Having failed to score a single point halfway through the season (and failed to even qualify much of the time) the team now had to pre-qualify, which didn’t help matters, and they only had seven starts out of twenty entries – their worst year by far.
For 1992 Caffi was dropped when Aguri Suzuki arrived on the doorstep bearing a brace of Mugen Honda engines on his shoulders, although he didn’t, himself, do much with them, while Alboreto had a string of 5th, 6th, & 7th places to put the team back in 7th place in the Championship. Nevertheless the team let him go, for 1993, and welcomed back Mr Warwick for his swan-song.
At the end of the year Footwork, though continuing to own and run the team, withdrew its sponsorship, the Mugen engines were thus lost, and replaced by Ford, and more new drivers, Christian Fittipaldi (son of Wilson, with two seasons at Minardi under his belt) and Gianni Morbidelli (also from Minardi, plus a one-off drive for Ferrari in 1991, after Prost called his car a ‘truck’…) were signed up for 1994. These boys finished 4th & 5th in Germany, and each scored points in one more race, to put Arrows in 9th but, at the end of the year, Christian went off to do IndyCars, and also did better. Team Manager, John Wickham, also departed.
With fewer and fewer pennies in the 1995 pot Morbidelli was joined by Taki (Takachiho) Inoue who did nothing to impress, and much to dismay, but did, at least, pay his way. Mid-season, Morbidelli had to sit out seven races when Max (Massimiliano) Papis handed over the password to his numbered Swiss bank account, and at least usually did better than Inoue, before moving to IndyCars, where he had a couple of good seasons, and three wins. Inoue went back to Japan.
Morbidelli was brought back for the final three races, retired from two, and then finished 3rd in Australia – his best career result. He was also Arrows’ highest scoring driver – with 8 points. After a year ‘testing’ for Jordan he had a handful of drives for Sauber before calling it a day.
More ‘Briatore Banter’: Minardi had expected to run the much sought after Mugen engines this year but… at the last minute Briatore managed to divert the delivery truck to the Ligier HQ… leaving Minardi up a gum tree.
At the end of 1995 Oliver and Rees recovered Footwork’s shares but were unable to properly restart the company and while the team was away in Australia wheeler/dealer, Tom Walkinshaw (TWR), stepped in and bought Rees’ 40%. An associate acquired a further 11% and Oliver was left with 49%… and we all know where that leads. The cars were now entered as TWR-Arrows, but still called Footwork, and were driven by Ricardo Rosset (who had a poor season and moved to the MasterCard Lola team in 1997, which collapsed after one race. A further dismal year with Tyrrell ended his career, after his mechanics gave him a nickname by reversing the first and last letters of his name…) and Jos Verstappen whose career, after two half-seasons in F1, which included two podiums in 1994, went downhill during the next six years.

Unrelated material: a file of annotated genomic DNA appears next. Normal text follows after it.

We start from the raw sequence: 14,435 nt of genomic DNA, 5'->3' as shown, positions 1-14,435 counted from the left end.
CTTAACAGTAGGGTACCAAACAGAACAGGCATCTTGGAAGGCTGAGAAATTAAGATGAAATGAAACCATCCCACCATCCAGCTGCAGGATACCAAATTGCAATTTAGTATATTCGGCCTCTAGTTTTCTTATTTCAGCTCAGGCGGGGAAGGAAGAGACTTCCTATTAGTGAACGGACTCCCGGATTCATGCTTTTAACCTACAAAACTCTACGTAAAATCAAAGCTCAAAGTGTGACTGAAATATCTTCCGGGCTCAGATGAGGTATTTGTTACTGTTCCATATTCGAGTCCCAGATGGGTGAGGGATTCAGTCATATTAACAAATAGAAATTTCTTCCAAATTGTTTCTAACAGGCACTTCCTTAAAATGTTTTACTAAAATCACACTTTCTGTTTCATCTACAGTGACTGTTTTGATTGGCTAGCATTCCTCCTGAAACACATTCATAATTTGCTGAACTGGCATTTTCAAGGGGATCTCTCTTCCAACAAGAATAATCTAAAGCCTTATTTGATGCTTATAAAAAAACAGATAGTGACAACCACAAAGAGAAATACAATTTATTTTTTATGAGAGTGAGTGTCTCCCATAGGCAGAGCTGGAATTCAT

1997-2002 – TWR-Arrows
It could be argued that the Arrows story ends here, or at least changes sufficiently to justify ending an entry in this series of articles. I decided to keep going through the Footwork period because at least two of the original founders were still largely in control. Additionally, while Mr Walkinshaw was spreading his mycelium-like fingers in enough motor-sporting pies to look like threads of dry-rot, at least for a couple more years Oliver was still involved with Arrows and thus… I’ve started, so I’ll finish…
There is no doubt the TWR influence heralded a whole new era for Arrows. In came Frank Dernie who, after designing gears for David Brown, and record-players for Garrard, spent twenty years with Hesketh, Williams, Lotus, Benetton, & Ligier, but only stayed one year with Arrows (when Tom found John Barnard was available), and moved on to Lola, Williams again, and finally Toyota… Barnard had an early spell with Lola before establishing himself at McLaren, followed by spells at Vel’s Parnelli Jones, and Chaparral, and a return to McLaren for seven years, then Ferrari for three, and Benetton for three, until he fell out with Briatore over money… had a few months with Toyota, and returned to Ferrari, who hadn’t won a race in John’s absence. Four years later the Scuderia adopted a whole new approach to winning.
In 1998 John’s consultancy firm prepared designs for Arrows but there were problems when they also worked for the Prost team. After the Prost demise John became Technical Director of the KR Grand Prix motorcycle team for a few years until 2008, when he moved into high-end, carbon fibre, furniture design…